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Libraries in Schools
What ‘EYE’ saw in St. Thomas Boys Primary School this Week
September 19, 2013

It’s a rainy day. Today I am visiting St. Thomas Boys Primary School for a session. I drive up and park and walk into the staff room where I see a wall that’s covered with colourful books….Bookworm shelves! Flavia was ready, and we rushed off to the first class for the day.

Std. 2. An excitable bunch really, they were so happy when we walked in to the class; a chorus ‘yay!’ went into the air!

Today this class is only exchanging their library books, and even for this, they were charged! Flavia went off to assist with book selection, and I was left in class with the kids. Row by row they trotted off to the library, and I launched into a game with them.


‘I spy with my little eye, something that is…..RECTANGULAR!

‘Paper! Teacher window! Table!’, they yelled.

‘Nooooo!’ I replied.

‘Teacher! Teacher! Teacher! Board! Board! Blackboard!’

‘Yes! Blackboard! Who’s going to take a turn next?!’

And so it was that we started our interaction with a game of I Spy. The kids took turns in spying things around their classroom, and each trying to be more ingenious than the other.

In time, we moved ahead and I picked up a book to read to them. Today, it was going to be Dr. Seuss’ The Eye Book; a wonderfully illustrated book that shows the various things our eyes see while providing text that flows in a rhythmic, rhyme scheme.

As the story progressed, the kids watched intently as each page turned. They laughed when they saw certain pages, and they followed the rhyme scheme presented in the book when I pointed things out to them.

As we read the story, the kids with renewed story books were filing into class and the happiness was visible. They were excited by the books they brought back and couldn’t wait to show each other what they picked.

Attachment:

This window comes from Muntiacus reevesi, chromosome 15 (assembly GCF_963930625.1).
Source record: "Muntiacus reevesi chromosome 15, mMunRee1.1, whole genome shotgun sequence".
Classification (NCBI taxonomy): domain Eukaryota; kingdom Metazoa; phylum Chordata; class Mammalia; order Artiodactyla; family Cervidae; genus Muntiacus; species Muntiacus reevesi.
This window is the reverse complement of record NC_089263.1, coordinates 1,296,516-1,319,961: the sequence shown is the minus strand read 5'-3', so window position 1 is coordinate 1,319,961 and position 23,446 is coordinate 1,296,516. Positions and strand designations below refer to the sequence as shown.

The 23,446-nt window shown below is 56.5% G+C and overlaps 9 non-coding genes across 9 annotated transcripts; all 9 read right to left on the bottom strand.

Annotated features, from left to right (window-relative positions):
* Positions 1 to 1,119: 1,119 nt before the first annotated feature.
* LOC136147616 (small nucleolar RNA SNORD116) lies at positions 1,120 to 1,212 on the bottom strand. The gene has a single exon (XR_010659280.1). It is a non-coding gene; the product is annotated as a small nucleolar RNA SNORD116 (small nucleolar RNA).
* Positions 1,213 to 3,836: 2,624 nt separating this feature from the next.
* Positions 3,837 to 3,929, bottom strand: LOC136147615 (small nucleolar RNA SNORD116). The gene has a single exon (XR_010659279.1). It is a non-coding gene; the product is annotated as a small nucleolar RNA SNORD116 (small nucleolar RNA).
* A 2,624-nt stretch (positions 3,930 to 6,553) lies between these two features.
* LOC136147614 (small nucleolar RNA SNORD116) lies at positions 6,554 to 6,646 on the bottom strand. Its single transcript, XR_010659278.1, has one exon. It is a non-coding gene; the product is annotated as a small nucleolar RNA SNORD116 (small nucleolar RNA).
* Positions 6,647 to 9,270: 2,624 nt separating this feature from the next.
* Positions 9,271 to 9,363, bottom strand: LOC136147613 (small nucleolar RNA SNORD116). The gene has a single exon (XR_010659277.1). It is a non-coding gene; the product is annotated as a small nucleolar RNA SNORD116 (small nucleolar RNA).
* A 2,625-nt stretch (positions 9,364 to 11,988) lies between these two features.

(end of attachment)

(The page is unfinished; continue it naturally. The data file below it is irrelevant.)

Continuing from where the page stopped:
When we got done, and the discussion was through, I told the kids that they could proceed to read the books they’d brought back from the library. Quickly, little circles formed and discussions broke out in the class as pages turned and collective expressions were heard from here and there. I walked through the rows talking to the kids about what they were seeing in their books; reading with them and listening to them tell their tales.



In spending time with these kids, it is clear to see that they are interested readers. They are hungry for books and the way in which they turn the pages and take in all that they see is really an experience in itself.






IMG_9236 A not unfamiliar ringing in our ears heralded what the LiS team at Bookworm lives by- the music that determines the pace of the dance. Step out of one class, step in to the next. This is the changing of partners.

The next classes we stepped into were the two Std. 4 divisions. These boys are full of energy, and it shows! The live wires are just waiting for a chance to spring up to even answer. Flavia, having picked up the charge in these classes, added to it with a game to bring the book to context. And they were at it, one row vs. the next, in that mood of competing, they came up with responses to the questions they were asked.


Calm settled when the book was bought out and the reading began. The energy was suddenly focused purely to the book and eyes watched as the pages turned.




“Rhyming words!” and they got to the task they were assigned!






Boys will be boys. And here in this school, there is energy, enthusiasm and excitement. And all 3 of them apply to books as well.

Abracadabra! And the page was turned!


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